December, A.U.C. 781-February, 782. (Cf. Luke 13-17; John 10:11)

The Feast of Dedication brought Jesus again to Jerusalem, and occasioned another discussion with the Jews. This is followed by another missionary tour through Peraea, during which Jesus explained a number of important points of doctrine: the number of the elect, the choice of one’s place at table, the guests to be invited, the parable of the great supper, resoluteness in the service of God, the parables of the hundred sheep, the lost groat, and the prodigal son, of the unjust steward, of Dives and Lazarus, of the unmerciful servant, besides the duty of fraternal correction, and the efficacy of faith. During this period, too, the Pharisees attempted to frighten Jesus with the menance of Herod’s persecution; on his part, Jesus healed a man who had dropsy, on a Sabbath day, while at table in the house of a certain prince of the Pharisees. Finally Mary and Martha send messengers to Jesus, asking Him to come and cure their brother Lazarus; Jesus went after two days, and resuscitated His friend who had been several days in the grave. The Jews are exasperated over this miracle, and they decree Jesus must die for the people. Hence He withdrew “into a country near the desert, unto a city that is called Ephrem”.

Ninth journey

February, A.U.C. 782- Passover, 782. (Cf. Luke 17-22; Mark 10, 14; Matthew 19-26; John 11, 12.)

This last journey took Jesus from Ephrem northward through Samaria, then eastward along the border of Galilee into Peraea, then southward through Peraea, westward across the Jordan, through Jericho, Bethania on Mt. Olivet, Bethphage, and finally to Jerusalem. While in the most northern part of the journey, He cured ten lepers; a little later, He answered the questions raised by the Pharisees concerning the kingdom of God. Then He urged the need of incessant prayer by proposing the parable of the unjust judge; here too belong the parable of the Pharisee and Publican, the discourse on marriage, on the attitude of the Church towards the children, on the right use of riches as illustrated by the story of the rich young ruler, and the parable of the labourers in the vineyard. After beginning His route towards Jerusalem, He predicted His Passion for the third time; James and John betray their ambition, but they are taught the true standard of greatness in the Church. At Jericho Jesus heals two blind men, and receives the repentance of Zacheus the publican; here He proposed also the parable of the pounds entrusted to the servants by the master.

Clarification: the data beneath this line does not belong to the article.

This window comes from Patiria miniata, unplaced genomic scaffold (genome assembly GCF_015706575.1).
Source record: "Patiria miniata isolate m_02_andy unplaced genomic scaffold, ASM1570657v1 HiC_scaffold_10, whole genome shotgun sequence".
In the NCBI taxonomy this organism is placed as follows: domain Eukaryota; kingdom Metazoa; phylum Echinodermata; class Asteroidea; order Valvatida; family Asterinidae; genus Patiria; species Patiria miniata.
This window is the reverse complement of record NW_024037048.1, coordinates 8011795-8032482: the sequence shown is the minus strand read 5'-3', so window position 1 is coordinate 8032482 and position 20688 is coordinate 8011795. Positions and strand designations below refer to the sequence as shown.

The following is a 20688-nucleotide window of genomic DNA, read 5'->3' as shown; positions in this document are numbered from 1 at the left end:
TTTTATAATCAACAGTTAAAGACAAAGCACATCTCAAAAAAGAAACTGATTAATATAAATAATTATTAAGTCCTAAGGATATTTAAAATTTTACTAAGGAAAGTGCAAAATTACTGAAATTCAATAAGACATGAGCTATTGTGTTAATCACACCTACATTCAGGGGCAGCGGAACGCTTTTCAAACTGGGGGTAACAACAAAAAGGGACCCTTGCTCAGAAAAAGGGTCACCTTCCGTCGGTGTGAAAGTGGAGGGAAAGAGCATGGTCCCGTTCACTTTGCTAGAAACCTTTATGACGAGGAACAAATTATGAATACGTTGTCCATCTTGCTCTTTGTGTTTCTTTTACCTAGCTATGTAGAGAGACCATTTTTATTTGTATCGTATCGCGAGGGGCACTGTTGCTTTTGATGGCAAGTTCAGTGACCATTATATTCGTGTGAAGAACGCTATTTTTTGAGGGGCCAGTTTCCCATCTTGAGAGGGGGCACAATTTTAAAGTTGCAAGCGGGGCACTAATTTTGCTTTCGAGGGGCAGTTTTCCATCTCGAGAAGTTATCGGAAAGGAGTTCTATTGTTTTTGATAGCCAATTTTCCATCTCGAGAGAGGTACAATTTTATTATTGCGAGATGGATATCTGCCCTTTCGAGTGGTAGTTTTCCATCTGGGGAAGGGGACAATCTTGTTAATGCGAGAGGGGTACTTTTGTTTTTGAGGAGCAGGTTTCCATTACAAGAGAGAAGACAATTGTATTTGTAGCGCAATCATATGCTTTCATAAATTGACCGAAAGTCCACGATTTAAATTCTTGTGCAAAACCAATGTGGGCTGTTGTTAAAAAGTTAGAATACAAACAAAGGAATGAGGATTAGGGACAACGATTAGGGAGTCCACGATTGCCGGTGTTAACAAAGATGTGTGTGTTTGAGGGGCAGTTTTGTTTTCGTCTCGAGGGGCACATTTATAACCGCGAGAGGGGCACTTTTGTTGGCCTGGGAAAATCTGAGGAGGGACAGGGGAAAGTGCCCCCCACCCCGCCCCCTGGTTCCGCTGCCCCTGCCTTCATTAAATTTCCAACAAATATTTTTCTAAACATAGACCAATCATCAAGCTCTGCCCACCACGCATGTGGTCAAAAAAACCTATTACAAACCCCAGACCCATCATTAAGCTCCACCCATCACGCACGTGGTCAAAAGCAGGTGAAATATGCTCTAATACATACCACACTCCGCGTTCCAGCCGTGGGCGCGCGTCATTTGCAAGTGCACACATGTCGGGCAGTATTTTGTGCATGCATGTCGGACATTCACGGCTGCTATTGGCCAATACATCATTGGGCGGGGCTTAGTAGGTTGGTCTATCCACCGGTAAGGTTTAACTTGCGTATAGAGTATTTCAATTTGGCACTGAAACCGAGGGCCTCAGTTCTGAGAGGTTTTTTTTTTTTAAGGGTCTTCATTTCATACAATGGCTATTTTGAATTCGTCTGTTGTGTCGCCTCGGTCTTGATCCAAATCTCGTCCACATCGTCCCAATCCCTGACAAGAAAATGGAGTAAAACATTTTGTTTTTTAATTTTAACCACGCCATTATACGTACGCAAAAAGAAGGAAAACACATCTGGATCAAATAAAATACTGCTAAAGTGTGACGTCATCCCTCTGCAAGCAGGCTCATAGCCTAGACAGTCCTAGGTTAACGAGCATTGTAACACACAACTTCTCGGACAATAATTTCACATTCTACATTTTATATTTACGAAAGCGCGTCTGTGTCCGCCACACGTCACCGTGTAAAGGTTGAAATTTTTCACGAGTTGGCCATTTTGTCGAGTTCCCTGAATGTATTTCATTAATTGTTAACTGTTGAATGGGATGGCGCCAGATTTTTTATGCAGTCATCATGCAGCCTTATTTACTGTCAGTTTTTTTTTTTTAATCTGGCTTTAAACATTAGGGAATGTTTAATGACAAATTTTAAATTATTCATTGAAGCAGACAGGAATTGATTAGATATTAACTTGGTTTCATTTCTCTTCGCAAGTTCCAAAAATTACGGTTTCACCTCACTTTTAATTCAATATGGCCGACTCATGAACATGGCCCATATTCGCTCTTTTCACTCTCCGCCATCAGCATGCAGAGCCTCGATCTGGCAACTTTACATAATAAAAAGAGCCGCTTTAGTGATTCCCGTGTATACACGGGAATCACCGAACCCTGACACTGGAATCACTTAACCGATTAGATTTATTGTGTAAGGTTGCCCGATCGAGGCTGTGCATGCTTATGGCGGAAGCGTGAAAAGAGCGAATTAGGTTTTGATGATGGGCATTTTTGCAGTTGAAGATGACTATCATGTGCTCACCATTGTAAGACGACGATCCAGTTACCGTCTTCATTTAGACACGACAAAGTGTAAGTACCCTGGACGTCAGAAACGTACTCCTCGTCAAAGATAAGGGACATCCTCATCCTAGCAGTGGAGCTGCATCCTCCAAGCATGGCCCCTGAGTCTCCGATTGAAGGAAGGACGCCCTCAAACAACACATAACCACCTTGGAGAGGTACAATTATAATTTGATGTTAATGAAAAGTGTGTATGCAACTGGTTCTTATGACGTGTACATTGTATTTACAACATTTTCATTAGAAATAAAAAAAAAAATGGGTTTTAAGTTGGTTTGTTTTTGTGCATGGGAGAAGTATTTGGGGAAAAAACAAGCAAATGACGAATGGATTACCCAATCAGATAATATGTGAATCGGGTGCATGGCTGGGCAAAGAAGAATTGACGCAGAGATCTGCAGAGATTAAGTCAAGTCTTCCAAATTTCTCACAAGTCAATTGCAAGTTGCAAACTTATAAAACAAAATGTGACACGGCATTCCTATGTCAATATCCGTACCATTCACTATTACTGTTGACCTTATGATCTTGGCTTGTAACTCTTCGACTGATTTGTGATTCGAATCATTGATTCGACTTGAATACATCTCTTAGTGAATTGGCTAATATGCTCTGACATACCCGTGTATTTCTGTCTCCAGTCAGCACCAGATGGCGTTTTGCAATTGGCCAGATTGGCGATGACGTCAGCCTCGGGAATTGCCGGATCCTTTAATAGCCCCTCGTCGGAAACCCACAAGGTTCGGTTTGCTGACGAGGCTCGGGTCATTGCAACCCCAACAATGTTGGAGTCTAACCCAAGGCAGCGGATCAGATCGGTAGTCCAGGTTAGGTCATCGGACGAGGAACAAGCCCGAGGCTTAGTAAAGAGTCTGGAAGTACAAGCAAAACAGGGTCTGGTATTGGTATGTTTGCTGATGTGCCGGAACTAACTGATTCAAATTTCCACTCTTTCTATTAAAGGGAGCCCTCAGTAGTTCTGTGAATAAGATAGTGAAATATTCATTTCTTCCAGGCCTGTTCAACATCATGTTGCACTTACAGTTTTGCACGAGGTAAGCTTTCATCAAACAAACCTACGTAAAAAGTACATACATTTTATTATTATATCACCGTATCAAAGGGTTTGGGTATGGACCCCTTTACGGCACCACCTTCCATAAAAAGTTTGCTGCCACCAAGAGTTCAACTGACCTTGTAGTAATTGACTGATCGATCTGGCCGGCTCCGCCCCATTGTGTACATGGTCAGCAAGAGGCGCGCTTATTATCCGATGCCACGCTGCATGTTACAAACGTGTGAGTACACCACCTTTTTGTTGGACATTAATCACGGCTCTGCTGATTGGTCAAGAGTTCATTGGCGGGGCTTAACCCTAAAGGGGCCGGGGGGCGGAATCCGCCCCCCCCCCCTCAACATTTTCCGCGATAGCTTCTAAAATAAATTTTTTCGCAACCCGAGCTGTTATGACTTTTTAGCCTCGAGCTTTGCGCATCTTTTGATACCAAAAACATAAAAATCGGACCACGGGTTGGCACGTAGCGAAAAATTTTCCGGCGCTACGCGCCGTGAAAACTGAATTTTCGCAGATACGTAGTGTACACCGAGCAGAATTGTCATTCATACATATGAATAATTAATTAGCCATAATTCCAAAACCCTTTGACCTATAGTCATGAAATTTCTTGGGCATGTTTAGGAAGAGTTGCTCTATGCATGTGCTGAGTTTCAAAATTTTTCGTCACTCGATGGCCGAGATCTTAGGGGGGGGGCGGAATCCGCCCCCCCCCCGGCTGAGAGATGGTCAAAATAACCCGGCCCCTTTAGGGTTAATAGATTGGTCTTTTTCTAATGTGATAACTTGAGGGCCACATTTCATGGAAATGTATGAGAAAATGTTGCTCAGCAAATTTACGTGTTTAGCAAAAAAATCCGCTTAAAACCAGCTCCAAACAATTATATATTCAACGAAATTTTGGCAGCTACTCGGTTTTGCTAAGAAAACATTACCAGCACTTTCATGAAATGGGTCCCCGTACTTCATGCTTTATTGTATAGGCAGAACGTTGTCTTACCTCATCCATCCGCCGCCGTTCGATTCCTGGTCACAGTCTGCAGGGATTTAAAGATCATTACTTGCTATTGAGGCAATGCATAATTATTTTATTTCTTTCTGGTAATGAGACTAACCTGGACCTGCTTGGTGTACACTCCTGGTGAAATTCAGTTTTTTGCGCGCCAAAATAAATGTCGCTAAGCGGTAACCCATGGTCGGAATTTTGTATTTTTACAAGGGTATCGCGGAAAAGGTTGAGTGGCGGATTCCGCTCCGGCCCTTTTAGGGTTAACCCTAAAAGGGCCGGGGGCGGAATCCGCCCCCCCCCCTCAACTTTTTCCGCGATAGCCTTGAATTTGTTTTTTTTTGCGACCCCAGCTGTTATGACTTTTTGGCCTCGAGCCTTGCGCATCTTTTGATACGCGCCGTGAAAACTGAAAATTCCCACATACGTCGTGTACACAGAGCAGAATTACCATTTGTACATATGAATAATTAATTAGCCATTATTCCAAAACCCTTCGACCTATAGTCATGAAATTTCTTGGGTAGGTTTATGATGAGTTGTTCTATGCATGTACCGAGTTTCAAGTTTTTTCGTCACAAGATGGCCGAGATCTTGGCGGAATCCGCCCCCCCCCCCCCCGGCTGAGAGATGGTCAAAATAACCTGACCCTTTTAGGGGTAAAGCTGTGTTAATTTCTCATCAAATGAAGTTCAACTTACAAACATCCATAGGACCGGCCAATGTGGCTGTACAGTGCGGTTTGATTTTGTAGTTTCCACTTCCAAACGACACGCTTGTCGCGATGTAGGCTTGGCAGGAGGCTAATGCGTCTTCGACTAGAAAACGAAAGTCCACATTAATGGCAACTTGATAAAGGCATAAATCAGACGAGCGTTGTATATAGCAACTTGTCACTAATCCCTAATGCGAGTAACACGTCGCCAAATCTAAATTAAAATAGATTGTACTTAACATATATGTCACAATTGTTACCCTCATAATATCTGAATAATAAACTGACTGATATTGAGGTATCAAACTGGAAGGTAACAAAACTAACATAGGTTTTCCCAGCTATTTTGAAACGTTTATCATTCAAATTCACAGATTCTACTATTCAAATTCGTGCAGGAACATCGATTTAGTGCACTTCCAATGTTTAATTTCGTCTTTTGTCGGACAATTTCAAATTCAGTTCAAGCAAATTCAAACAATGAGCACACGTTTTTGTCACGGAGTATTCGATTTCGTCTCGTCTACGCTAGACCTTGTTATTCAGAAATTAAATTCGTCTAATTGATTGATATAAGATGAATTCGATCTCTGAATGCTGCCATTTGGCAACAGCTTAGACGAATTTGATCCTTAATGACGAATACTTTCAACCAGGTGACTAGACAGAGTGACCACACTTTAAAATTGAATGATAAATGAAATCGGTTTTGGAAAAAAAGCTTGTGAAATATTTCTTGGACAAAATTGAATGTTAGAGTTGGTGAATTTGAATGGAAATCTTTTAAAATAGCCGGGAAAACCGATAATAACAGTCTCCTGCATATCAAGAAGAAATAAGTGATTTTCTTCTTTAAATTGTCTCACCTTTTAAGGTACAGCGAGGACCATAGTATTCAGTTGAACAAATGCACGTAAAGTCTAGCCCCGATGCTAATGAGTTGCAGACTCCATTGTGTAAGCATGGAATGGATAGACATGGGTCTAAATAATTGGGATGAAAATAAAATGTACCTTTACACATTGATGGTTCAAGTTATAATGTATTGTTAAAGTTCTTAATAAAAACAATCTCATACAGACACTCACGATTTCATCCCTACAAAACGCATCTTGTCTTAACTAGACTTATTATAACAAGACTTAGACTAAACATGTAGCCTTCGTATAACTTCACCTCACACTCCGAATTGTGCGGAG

Six days before the pasch we find Jesus at Bethania on Mt. Olivet, as the guest of Simon the leper; Mary anoints His feet, and the disciples at the instigation of Judas are indignant at this seeming waste of ointment. A great multitude assembles at Bethania, not to see Jesus only but also Lazarus; hence the chief priests think of killing Lazarus too. On the following day Jesus solemnly entered Jerusalem and was received by the Hosanna cries of all classes of people. In the afternoon He met a delegation of Gentiles in the court of the Temple. On Monday Jesus curses the barren fig tree, and during the morning He drives the buyers and sellers from the Temple. On Tuesday the wonder of the disciples at the sudden withering of the fig tree provokes their Master’s instruction on the efficacy of faith. Jesus answers the enemies’ questions as to His authority; then He proposes the parable of the two sons, of the wicked husbandmen, and of the marriage feast. Next follows a triple snare: the politicians ask whether it is lawful to pay tribute to Caesar; the scoffers inquire whose wife a woman, who has had several husbands, will be after resurrection; the Jewish theologians propose the question: Which is the first commandment, the great commandment of the law? Then Jesus proposes His last question to the Jews: “What think you of Christ? whose son is he?” This is followed by the eightfold woe against the Scribes and Pharisees, and by the denunciation of Jerusalem. The last words of Christ in the Temple were expressions of praise for the poor widow who had made an offering of two mites in spite of her poverty. Jesus ended this day by uttering the prophecies concerning the destruction of Jerusalem, His second coming, and the future judgement; these predictions are interrupted by the parable of the ten virgins and the talents. On Wednesday Jesus again predicted His Passion; probably it was on the same day that Judas made his agreement with the Jews to betray Jesus.

The Passion of Jesus: its preparation